John Sinton, co-moderator of the Mill River Greenway Initiative
“No group sets out to create a landscape, of course. What it sets out to do is to create a community, and the landscape as its visible manifestation is simply the by-product of people working and living, sometimes coming together, sometimes staying apart, but always recognizing their interdependence.” – J.B. Jackson
You are about to embark on a narrative journey that will take you back to Lake Hitchcock 20,000 years ago, then to the arrival of the first peoples 11,000 years ago, up to the Nonotuck Indians’ first contact with Europeans in the 1650s, through the colonial period, the Great Awakening of the 18th century, and past the American Revolution and Industrial Revolution, into the industrialization of America in the 19th century, past the height of America’s manufacturing prominence and environmental degradation in the first half of the 20th century, then, in the second half, the decline of America’s industrial might simultaneous with dramatic environmental improvement, and finally to the adaptation of a New England landscape to the new economy, however one might define it. The Mill River watershed encompasses all this.
A Little Geomorphology
You have before you a post glacial landscape, shaped by the retreat of the enormous Lake Hitchcock that stretched from Rocky Hill, CT to St. Johnsbury, VT. The meadows of Northampton are formed from several thousand years of Connecticut River flood deposits from upstram. The higher ground in Northampton is composed of glacial deposits that overlay the silts and clays from the bottom of Lake Hitchcock. There is a natural falls, now dammed, at Smith College, named Paradise Pond. Farther upstream, the Mill is constrained by two post-glacial mounds, called drumlins, one on the right bank at Bay State, and the other on the left bank, also at Bay State. The next falls with a dam just upstream are found at Florence. Immediately upriver are agricultural fields now named the Northampton Community Farm made of deposits from an old lake. Above that, the river narrows to a falls at Leeds, then another one at Haydenville, after which it flattens out a bit up to Williamsburg center. Then, finally, the valley steepens and splits into 2 branches, rising up to the man-made Highland Lakes in the town of Goshen. (see this page for length and fall of the river: )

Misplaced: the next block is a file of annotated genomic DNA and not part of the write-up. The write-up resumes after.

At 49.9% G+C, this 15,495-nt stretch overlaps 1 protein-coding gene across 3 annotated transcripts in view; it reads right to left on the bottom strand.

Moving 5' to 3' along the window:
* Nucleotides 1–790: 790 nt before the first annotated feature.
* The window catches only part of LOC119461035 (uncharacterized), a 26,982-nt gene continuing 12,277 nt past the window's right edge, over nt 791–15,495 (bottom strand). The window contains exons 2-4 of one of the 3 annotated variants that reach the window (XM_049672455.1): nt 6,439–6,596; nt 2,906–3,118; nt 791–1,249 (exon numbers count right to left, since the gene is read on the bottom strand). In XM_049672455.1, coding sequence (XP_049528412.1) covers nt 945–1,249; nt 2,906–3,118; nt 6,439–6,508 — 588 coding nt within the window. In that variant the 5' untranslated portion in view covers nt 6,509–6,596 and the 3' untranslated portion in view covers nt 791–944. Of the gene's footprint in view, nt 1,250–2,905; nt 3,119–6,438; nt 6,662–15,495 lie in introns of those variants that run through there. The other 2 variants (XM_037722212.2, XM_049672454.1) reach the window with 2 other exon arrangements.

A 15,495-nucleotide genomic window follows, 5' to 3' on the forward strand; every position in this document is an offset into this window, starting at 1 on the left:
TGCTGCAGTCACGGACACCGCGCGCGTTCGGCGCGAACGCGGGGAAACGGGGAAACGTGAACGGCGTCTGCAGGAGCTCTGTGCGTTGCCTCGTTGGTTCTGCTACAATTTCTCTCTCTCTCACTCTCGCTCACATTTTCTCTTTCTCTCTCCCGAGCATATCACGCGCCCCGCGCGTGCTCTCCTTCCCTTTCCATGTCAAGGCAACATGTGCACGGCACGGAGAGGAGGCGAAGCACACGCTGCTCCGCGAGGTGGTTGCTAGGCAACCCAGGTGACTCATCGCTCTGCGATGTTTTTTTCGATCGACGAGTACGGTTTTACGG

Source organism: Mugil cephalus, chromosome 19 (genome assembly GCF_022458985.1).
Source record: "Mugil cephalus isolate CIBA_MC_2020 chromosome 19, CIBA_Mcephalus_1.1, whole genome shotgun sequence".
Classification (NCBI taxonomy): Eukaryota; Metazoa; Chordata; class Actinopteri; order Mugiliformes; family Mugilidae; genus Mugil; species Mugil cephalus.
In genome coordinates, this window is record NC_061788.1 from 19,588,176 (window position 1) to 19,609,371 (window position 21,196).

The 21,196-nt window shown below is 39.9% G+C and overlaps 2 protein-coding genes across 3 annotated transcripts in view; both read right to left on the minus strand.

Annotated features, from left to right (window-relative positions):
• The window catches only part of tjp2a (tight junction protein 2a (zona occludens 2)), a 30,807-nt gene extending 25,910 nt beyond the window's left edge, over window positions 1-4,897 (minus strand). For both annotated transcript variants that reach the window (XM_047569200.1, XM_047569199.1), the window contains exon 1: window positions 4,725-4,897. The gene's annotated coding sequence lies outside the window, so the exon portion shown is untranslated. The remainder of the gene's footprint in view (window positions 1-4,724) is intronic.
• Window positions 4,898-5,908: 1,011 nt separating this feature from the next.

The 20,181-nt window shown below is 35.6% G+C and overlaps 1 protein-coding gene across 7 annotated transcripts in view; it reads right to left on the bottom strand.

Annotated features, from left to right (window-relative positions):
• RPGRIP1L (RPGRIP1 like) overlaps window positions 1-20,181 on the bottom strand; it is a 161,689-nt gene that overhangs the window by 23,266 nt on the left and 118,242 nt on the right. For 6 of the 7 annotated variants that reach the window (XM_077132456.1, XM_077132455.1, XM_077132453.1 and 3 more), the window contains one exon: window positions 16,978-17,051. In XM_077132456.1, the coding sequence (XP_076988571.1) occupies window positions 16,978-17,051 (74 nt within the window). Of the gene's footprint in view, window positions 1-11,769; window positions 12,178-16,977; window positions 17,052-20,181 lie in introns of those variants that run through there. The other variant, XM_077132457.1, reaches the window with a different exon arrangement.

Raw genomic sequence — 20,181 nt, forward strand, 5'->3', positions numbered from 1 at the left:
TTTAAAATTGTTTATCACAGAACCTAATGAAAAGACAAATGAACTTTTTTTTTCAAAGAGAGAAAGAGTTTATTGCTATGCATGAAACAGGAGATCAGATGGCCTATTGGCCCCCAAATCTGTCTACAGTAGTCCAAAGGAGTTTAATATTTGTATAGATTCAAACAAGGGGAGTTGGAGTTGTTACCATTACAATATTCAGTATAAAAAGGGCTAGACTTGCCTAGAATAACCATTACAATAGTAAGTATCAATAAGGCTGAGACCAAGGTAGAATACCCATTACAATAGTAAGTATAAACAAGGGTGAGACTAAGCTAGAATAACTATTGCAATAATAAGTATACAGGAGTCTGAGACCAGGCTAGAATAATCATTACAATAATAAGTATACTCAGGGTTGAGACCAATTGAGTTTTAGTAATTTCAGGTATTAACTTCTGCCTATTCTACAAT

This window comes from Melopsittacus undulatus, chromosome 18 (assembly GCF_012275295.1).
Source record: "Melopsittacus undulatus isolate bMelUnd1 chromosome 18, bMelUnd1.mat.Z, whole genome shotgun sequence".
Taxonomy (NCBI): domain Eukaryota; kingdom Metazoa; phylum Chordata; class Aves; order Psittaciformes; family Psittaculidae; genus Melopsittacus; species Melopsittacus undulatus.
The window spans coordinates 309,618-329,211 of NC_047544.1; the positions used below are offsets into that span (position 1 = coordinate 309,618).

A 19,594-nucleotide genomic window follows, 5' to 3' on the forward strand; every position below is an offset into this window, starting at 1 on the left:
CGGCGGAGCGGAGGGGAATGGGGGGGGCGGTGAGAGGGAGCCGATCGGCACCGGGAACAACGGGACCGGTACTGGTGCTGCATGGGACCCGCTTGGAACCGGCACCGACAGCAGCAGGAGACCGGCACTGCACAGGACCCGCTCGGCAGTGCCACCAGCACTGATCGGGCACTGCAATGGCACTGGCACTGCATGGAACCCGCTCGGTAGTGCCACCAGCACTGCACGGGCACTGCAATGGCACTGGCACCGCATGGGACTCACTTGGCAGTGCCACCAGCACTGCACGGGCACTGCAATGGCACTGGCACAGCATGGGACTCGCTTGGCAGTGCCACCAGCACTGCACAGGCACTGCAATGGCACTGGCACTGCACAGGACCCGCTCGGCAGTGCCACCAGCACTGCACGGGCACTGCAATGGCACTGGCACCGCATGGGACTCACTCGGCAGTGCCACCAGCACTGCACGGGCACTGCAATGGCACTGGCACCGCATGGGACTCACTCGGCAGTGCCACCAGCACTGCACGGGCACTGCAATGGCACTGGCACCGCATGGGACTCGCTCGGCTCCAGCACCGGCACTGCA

Why the Mill River Matters
Northampton was originally arranged around the Mill River as it feeds into the Connecticut through the meadows. Northamptonites spent time and treasure to re-arrange their lives around the Mill River floods and to divert it away from its original course out into the Connecticut, then re-divert it more toward its 17th century flow.
The Mill River matters because it provided the flowing water to power the mills that ran the industries that fed, sheltered, and clothed the residents (grist/saw/fulling) and later ran the textile and other industries that were exported to the wider world. And the Mill River matters because it is perhaps the most important recreational element in the landscape of Williamsburg and Northampton, as well as the home for trout and perch, wood ducks and mallards, green and great blue herons, crawfish, frogs, salamanders, insects, and a host of mammals from mink and muskrat to beaver and fisher.
The Prehistoric River
Paleolithic people arrived in the Pioneer Valley at least 10,000 years ago when the land was covered with the kind of spruce/fir forests one finds in northern Canada. They were followed by a series of other peoples, and, as the climate warmed over the next 5,000 years, the landscape became clothed in the same mixed hardwood/white pine/hemlock woodlands we see today. By the time of European contact in the mid-17th century, the Nonotuck people were occupying the lower section of the Mill River with permanent horticultural fields near the mouth of the Mill.
The Mill in 1650 ran south from Paradise Pond, then east along the north side of Fort Hill, around the back of Veterans’ Field, continuing eastward around the northeast end of Fort Hill near the Roundhouse parking lot, then turning southward along the rail trail, and then it finally took a sharp turn to the west, following the southern edge of Fort Hill that borders the Manhan Meadows. It entered Hulburt’s Pond in about the same location as it does today. Because it ran through wet meadows into the slack water of an ancient oxbow (Hulburt’s Pond), it probably attracted few migratory fish, such as shad and salmon.